Editors' ChoiceAutoimmunity

Sex (steroids) is in the AIRE

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Science Translational Medicine  04 May 2016:
Vol. 8, Issue 337, pp. 337ec70
DOI: 10.1126/scitranslmed.aaf8771

Women are more susceptible to most autoimmune diseases, and although there is a clear role for hormonal factors and environmental interactions, molecular mechanisms for this effect have not been well defined. Recently, two groups have substantially advanced our understanding of this process by identifying how sex steroids regulate immune development.

T cells, which normally fight foreign pathogens, are educated in the thymus to avoid reactivity to self proteins. The curriculum for this education is partially regulated by a gene called AIRE (autoimmune regulator), which allows tissue-specific antigens to be expressed in the thymus and used for T cell selection. Dragin et al. and Zhu et al. independently determined that AIRE expression is lower in female human thymus than in male thymus. These differences were most pronounced during pubescence and during the mini-puberty of infancy, when sex steroids surge. Taking different approaches, Dragin and colleagues associated diminished AIRE expression with estrogen-induced gene methylation. Zhu and colleagues followed the finding of increased male AIRE expression by demonstrating that the androgen receptor binds the AIRE promoter and increases AIRE expression. In both studies, AIRE expression affected thymic expression of tissue-specific antigens. Last, using murine models of multiple sclerosis and thyroiditis, the groups found separately that altering sex steroid production (by castration or by manipulating the androgen or estrogen receptor system) influenced susceptibility to autoimmunity in an AIRE-dependent manner.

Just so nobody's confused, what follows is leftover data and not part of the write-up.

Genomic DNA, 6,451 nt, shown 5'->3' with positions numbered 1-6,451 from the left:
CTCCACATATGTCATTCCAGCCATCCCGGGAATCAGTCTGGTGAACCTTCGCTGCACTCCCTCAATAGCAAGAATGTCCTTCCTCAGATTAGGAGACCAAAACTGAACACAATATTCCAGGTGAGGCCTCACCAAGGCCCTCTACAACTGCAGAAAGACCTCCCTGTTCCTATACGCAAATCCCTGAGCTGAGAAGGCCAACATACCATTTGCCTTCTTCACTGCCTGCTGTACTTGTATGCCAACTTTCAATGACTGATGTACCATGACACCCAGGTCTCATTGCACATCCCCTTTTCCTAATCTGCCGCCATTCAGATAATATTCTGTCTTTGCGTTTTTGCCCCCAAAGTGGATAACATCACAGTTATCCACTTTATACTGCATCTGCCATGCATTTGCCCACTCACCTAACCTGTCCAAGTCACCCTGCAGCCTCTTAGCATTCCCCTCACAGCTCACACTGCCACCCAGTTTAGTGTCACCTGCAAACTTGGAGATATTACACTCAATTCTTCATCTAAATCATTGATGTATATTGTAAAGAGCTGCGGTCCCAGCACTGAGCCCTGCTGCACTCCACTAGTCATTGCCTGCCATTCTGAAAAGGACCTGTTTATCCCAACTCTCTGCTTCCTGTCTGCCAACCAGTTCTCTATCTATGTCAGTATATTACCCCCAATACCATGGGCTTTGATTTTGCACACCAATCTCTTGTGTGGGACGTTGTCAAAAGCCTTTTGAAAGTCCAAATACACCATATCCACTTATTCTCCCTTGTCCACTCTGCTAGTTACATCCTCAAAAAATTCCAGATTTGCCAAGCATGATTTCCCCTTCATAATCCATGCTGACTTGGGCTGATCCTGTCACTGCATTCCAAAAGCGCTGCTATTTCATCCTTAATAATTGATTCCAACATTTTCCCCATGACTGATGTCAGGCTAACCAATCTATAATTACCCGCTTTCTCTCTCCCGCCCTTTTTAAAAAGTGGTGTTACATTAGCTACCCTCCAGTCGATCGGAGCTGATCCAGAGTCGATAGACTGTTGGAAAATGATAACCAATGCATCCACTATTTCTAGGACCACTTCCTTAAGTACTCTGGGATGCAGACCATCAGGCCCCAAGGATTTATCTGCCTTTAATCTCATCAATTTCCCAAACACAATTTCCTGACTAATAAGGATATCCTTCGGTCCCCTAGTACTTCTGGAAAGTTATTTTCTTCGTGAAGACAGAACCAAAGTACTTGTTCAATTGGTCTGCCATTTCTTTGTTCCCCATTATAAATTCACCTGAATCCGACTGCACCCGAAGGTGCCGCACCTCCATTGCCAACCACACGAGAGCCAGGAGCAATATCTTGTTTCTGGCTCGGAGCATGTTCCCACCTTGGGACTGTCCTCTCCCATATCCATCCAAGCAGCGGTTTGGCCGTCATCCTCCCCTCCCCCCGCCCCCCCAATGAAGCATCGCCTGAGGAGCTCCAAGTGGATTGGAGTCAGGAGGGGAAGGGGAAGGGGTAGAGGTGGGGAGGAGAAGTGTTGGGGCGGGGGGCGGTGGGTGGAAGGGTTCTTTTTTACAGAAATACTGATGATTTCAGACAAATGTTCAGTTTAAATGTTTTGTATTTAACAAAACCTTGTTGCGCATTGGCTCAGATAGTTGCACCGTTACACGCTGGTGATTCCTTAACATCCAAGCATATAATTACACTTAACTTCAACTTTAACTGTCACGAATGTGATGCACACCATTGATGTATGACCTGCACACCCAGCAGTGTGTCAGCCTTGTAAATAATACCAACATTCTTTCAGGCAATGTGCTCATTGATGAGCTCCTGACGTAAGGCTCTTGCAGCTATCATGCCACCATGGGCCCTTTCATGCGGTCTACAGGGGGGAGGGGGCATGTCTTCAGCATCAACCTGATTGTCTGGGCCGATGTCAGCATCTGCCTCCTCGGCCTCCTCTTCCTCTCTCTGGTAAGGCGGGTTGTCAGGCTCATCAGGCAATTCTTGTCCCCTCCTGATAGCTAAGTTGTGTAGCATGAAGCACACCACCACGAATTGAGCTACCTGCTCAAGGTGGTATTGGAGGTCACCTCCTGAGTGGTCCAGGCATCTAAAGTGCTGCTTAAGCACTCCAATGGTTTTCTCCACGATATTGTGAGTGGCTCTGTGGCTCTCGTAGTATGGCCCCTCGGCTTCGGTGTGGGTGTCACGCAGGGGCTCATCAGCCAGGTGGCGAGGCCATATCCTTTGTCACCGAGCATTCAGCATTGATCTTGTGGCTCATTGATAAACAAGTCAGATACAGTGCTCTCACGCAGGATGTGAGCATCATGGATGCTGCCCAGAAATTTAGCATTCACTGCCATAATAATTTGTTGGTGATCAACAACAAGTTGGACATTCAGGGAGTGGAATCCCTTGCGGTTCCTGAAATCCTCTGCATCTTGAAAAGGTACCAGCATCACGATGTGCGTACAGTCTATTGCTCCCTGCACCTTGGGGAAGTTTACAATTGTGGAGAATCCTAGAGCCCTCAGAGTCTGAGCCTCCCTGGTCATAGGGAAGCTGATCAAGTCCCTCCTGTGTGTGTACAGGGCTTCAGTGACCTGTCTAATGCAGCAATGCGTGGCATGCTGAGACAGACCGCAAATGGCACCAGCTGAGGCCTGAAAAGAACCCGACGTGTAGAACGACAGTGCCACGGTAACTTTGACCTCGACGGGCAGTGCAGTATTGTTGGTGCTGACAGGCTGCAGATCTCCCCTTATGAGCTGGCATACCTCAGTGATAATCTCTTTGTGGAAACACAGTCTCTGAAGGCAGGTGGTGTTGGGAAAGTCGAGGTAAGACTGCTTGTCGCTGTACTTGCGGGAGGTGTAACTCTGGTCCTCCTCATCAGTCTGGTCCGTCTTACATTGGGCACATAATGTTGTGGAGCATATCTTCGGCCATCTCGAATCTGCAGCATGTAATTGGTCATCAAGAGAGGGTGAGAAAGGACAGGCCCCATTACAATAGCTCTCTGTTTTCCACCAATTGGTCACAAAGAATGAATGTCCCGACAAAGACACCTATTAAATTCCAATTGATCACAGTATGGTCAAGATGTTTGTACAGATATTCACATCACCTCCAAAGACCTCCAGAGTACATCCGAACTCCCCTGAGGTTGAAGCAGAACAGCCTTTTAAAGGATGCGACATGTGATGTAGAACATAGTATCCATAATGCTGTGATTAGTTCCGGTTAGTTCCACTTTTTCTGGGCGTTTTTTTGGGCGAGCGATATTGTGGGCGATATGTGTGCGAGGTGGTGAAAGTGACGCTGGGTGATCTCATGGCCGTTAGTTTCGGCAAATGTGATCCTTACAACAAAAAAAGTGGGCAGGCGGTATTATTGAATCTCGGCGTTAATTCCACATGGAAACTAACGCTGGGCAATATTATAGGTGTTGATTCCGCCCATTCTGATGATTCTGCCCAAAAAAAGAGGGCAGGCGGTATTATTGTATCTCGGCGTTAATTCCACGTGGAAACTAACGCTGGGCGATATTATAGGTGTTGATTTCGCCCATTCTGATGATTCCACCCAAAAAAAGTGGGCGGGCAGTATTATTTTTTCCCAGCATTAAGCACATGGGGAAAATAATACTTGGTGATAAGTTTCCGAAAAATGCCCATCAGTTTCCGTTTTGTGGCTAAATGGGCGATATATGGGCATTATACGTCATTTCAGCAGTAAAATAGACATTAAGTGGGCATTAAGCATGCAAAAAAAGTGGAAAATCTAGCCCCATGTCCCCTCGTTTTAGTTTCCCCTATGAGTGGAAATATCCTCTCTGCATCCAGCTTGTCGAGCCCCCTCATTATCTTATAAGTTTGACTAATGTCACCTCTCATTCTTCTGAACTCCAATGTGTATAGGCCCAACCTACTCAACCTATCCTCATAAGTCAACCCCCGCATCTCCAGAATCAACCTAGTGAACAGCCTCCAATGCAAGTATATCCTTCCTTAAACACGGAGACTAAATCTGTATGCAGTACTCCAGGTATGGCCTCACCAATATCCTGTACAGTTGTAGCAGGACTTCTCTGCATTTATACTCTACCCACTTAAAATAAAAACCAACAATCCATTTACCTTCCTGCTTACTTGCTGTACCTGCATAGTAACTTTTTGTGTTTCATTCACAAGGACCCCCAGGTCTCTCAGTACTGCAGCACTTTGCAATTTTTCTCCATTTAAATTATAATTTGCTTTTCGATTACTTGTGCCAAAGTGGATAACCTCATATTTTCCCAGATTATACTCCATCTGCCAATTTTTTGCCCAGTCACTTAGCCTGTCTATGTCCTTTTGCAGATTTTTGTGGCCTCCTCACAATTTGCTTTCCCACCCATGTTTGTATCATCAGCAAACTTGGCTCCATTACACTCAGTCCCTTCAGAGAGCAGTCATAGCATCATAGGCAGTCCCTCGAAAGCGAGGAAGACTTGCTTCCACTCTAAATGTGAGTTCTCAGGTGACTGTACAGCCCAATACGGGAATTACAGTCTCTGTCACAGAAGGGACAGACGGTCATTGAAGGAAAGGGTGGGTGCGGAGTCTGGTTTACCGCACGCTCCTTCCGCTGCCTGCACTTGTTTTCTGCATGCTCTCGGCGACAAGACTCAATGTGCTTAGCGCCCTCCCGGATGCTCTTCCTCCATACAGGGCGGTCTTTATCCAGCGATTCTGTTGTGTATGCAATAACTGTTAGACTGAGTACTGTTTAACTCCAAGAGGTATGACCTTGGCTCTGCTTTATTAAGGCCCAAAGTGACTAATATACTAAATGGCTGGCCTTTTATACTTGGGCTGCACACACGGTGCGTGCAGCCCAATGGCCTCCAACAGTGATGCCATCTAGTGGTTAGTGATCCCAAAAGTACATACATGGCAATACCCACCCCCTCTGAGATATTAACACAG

Overall, these field-advancing studies reveal sex-associated differences in the molecular regulation of immunity. These studies help explain the sex differences in disease risk and the relation of autoimmune disease to puberty. Understanding how this interaction may be monitored and modulated could suggest new hormone-based interventions to diminish autoimmune disease risk.

N. Dragin et al., Estrogen-mediated downregulation of AIRE influences sexual dimorphism in autoimmune diseases. J. Clin. Invest. 126, 1525–1537 (2016). [Full text]

M. -L. Zhu et al., Sex bias in CNS autoimmune disease mediated by androgen control of autoimmune regulator. Nat. Commun. 10.1038/ncomms11350 (2016).

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